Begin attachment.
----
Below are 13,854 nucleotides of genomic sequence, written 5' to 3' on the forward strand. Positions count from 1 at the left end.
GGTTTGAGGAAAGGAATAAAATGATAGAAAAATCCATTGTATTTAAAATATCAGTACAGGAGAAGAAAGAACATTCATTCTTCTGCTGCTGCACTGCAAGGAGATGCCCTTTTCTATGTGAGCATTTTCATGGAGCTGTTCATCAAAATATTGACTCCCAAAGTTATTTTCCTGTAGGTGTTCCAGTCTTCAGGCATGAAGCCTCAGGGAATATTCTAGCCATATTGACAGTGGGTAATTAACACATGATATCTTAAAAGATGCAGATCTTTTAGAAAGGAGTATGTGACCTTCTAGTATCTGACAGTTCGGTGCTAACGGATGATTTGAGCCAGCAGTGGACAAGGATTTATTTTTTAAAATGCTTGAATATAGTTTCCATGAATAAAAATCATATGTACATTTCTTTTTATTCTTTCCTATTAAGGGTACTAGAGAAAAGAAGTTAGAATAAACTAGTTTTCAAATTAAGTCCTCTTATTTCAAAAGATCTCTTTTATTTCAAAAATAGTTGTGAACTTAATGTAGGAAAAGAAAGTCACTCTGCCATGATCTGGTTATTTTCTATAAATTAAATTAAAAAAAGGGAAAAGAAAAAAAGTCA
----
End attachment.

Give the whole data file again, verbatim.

Below are 13,854 nucleotides of genomic sequence, written 5' to 3' on the forward strand. Positions count from 1 at the left end.
GGTTTGAGGAAAGGAATAAAATGATAGAAAAATCCATTGTATTTAAAATATCAGTACAGGAGAAGAAAGAACATTCATTCTTCTGCTGCTGCACTGCAAGGAGATGCCCTTTTCTATGTGAGCATTTTCATGGAGCTGTTCATCAAAATATTGACTCCCAAAGTTATTTTCCTGTAGGTGTTCCAGTCTTCAGGCATGAAGCCTCAGGGAATATTCTAGCCATATTGACAGTGGGTAATTAACACATGATATCTTAAAAGATGCAGATCTTTTAGAAAGGAGTATGTGACCTTCTAGTATCTGACAGTTCGGTGCTAACGGATGATTTGAGCCAGCAGTGGACAAGGATTTATTTTTTAAAATGCTTGAATATAGTTTCCATGAATAAAAATCATATGTACATTTCTTTTTATTCTTTCCTATTAAGGGTACTAGAGAAAAGAAGTTAGAATAAACTAGTTTTCAAATTAAGTCCTCTTATTTCAAAAGATCTCTTTTATTTCAAAAATAGTTGTGAACTTAATGTAGGAAAAGAAAGTCACTCTGCCATGATCTGGTTATTTTCTATAAATTAAATTAAAAAAAGGGAAAAGAAAAAAAGTCA